Click on the post title to read it.
Surprisingly, my most popular post by over 4000 hits!! This post is a brief summary of the events that brought us to the point last fall when Korea fired its missiles.
A short post written during the Opening Day week of the current MLB season, this has been a surprisingly popular post, for what is essentially a missive supporting the inclusion of sports–specifically baseball–in our understanding of history. It is also a panegyric for baseball’s history, the only American sport with such old roots.
One of my favorite posts! In this post, I explored the Anglo-Saxon experience through literature, both modern and Anglo-Saxon. By following the link, down the page, to the Norton Anthology you can listen to Seanus Heaney read excerpts from his edition of Beowulf; before you start the recording, cue up the video of the fire to recreate the Anglo-Saxon experience.
Another of my favorite posts, this was written up as a review of a Metropolitan Museum of Art Bulletin. It is literally a history of the color red and it’s development in the days when one paid extra for dye–sometimes quite a bit extra! The history hinges on the discovery of a South American species of insect that produces the color scarlet red. It is fascinating!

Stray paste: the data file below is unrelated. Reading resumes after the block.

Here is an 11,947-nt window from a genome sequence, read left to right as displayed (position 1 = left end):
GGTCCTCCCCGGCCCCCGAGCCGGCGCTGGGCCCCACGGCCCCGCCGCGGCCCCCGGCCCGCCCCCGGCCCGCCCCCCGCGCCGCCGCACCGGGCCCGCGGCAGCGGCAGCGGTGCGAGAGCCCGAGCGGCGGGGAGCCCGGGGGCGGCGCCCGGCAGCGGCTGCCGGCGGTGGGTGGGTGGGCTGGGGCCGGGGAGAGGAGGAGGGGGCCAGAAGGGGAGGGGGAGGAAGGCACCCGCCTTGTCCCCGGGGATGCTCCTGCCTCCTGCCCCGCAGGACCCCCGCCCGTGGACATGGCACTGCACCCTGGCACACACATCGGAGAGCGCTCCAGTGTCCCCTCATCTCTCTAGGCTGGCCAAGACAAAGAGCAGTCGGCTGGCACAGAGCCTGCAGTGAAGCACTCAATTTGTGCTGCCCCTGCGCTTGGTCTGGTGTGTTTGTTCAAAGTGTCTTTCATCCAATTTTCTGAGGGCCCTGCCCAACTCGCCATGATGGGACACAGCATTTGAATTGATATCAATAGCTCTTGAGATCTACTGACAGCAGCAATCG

In reading The Ball is Round, A global history of Soccer, I stopped to ask whether the author’s claim that soccer, or football, belonged on the modern world history stage was really a necessity. In the end, while I found different points in his argument compelling, I am not sure that it is quite the requisite he claims it to be. Still, demonstrating a point by using real events in sports can often make it more memorable and accessible to students. I think it certainly bears consideration and one should at least take the investigation under advisement and explore the argument and its evidence.
This was the opening post in a series I wrote up about Washington DC based on the Washington Historical Society’s 2010 conference. The workshops I attended set up a nice program considering some different themes surrounding the capital city. In this first post, I introduce that program for the week of blogs that follow, including Washington DC’s spaces and places.
I was stimulated to write by an article for photojournalists and others who establish article and photo-editing. (Good advice for a blogger, too.) It spurned me to think of a number of ideas about how to adopt pictures into a more coherent and deliberate teaching strategy. This post is the result.
A timely post that picks up traffic in an anticipation of the Robert C. Byrd-created day of Constitution-learning. It is mandatory that educators spend time on the Constitution every September.
This post really took off in one day when it was StumbledUpon. Highlighting a brilliant enterprise of collaboration: IT geniuses came together to recreated a historical 3-D representation of Washington DC throughout its eras. Watch the flick and read about the creation process.
The fourth piece in this series featured a look at the National Mall. This is a short piece, but popular because of the provided images.